Will, according to editor Fenton, is “all about” making viewers feel uncomfortable. Just so, Rock School positions him as an object of sympathy and laughter, sometimes at the same time. A Philadelphia Inquirer article calls him “the sad Eyore of rock school,” a line that understandably annoys Will and makes Green joke even more ruthlessly at his expense, as when he considers offering “the Will O’Connor award for kid most likely to kill himself.” As Argott and Joyce describe Will in their commentary, it’s clear they are delighted by his strangeness, an attitude that becomes visible in the film. Following the first day of shooting Will, Joyce recalls, Argott came bounding in their apartment, saying, “You’re never gonna believe what I just found!”

Will observes that Green has his own limits with regard to self-understanding and goals, as he seems a “Peter Pan” figure, “surrounding himself with children so he never has to grow up.” While this certainly looks true, it’s not necessarily terrible, as Green’s madness does work for select, self-driven, feisty individuals. While he does see music as miraculous sort of vocation, where you can please yourself, master a remarkable skill, and “make other people happy,” all at the same time, he also sees the risk he takes, with regard to his own egotistical anxieties: teaching gifted students, he will eventually produce a student who plays better guitar than he does, try as he might to stay ahead, to learn new tricks, to remain potent and self-satisfied.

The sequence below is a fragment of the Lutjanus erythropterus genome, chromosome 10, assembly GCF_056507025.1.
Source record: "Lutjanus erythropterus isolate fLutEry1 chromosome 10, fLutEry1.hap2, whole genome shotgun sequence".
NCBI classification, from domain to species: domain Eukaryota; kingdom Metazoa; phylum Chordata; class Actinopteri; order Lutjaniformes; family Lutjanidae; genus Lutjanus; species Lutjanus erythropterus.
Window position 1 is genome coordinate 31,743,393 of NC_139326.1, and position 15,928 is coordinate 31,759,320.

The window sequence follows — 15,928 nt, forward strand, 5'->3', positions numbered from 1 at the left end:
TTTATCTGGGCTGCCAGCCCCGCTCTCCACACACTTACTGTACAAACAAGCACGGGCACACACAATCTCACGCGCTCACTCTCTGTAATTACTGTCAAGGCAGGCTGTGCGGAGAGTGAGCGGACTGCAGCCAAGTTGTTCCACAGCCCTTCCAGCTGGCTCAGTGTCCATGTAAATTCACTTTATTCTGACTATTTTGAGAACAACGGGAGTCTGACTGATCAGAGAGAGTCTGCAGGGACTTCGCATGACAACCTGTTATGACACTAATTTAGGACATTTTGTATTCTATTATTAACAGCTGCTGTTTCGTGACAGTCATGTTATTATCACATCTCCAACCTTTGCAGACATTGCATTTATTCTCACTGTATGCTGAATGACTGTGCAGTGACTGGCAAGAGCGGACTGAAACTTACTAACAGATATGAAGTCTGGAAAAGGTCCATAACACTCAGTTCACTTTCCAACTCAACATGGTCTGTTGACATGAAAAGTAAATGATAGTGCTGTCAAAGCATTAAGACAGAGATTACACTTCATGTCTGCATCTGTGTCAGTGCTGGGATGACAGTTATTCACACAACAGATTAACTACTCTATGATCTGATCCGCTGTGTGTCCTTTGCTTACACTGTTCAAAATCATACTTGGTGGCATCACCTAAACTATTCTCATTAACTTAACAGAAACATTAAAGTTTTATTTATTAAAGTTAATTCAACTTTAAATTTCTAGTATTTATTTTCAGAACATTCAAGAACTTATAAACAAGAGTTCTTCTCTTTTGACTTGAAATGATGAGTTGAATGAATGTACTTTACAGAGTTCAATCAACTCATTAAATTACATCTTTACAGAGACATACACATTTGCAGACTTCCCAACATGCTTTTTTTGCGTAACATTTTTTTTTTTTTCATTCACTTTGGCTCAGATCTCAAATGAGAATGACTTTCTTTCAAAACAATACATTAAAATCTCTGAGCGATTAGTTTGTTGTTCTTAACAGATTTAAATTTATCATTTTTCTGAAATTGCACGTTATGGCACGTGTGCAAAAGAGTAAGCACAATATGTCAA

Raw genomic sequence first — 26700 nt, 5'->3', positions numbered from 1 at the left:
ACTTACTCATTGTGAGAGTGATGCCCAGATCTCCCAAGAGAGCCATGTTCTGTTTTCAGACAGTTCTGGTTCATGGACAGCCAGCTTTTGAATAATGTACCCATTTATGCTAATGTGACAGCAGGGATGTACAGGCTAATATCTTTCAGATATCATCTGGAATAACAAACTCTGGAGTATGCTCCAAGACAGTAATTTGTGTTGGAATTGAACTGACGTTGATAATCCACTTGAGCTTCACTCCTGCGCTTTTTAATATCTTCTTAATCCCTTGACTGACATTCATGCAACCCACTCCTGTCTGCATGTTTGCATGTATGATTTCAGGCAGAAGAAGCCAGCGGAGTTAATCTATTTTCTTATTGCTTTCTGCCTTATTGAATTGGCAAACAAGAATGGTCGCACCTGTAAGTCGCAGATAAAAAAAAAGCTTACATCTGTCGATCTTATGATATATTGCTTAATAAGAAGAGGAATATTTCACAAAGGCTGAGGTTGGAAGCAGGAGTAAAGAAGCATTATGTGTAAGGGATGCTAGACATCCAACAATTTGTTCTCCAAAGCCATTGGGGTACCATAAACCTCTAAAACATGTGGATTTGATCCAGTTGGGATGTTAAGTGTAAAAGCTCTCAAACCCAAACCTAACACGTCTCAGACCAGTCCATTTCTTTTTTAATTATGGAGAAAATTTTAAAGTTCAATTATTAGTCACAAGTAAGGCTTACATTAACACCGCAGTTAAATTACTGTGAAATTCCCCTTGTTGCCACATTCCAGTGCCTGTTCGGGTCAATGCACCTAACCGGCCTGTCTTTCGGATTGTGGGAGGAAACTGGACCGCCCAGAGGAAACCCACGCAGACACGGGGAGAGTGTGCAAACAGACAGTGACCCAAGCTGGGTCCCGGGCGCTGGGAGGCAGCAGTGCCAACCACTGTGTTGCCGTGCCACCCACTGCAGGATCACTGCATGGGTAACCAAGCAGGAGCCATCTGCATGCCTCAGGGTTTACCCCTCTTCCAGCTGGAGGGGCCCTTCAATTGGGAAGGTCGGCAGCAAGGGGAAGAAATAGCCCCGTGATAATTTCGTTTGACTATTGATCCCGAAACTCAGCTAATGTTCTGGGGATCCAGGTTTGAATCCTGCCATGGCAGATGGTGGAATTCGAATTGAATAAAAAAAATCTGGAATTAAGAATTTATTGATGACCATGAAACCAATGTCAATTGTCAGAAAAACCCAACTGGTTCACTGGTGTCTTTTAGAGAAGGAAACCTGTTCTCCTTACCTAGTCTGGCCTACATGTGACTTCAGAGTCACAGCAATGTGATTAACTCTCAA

Such insights, spoken intermittently in Rock School, grant Green more sympathy than he otherwise warrants, based on his performance for the camera. (Argott directs, interviews, and shoots, meaning that his subjects, including Green, address him by name, underlining both their mutual respect and sense of intimacy.) “If you’re not gonna work for me and you’re not gonna listen, I have no use for you,” Green tells his students, making it sound for all the world like this school is indeed all about him. But when at last you hear the kids perform, and the camera cuts to Green’s face lit up with pride and delight, you start to believe that, maybe even despite himself, these little wonders are really his focus. And it is here as well that the documentary reveals itself as less a portrait of a quirky teacher than an investigation of music’s transformative power.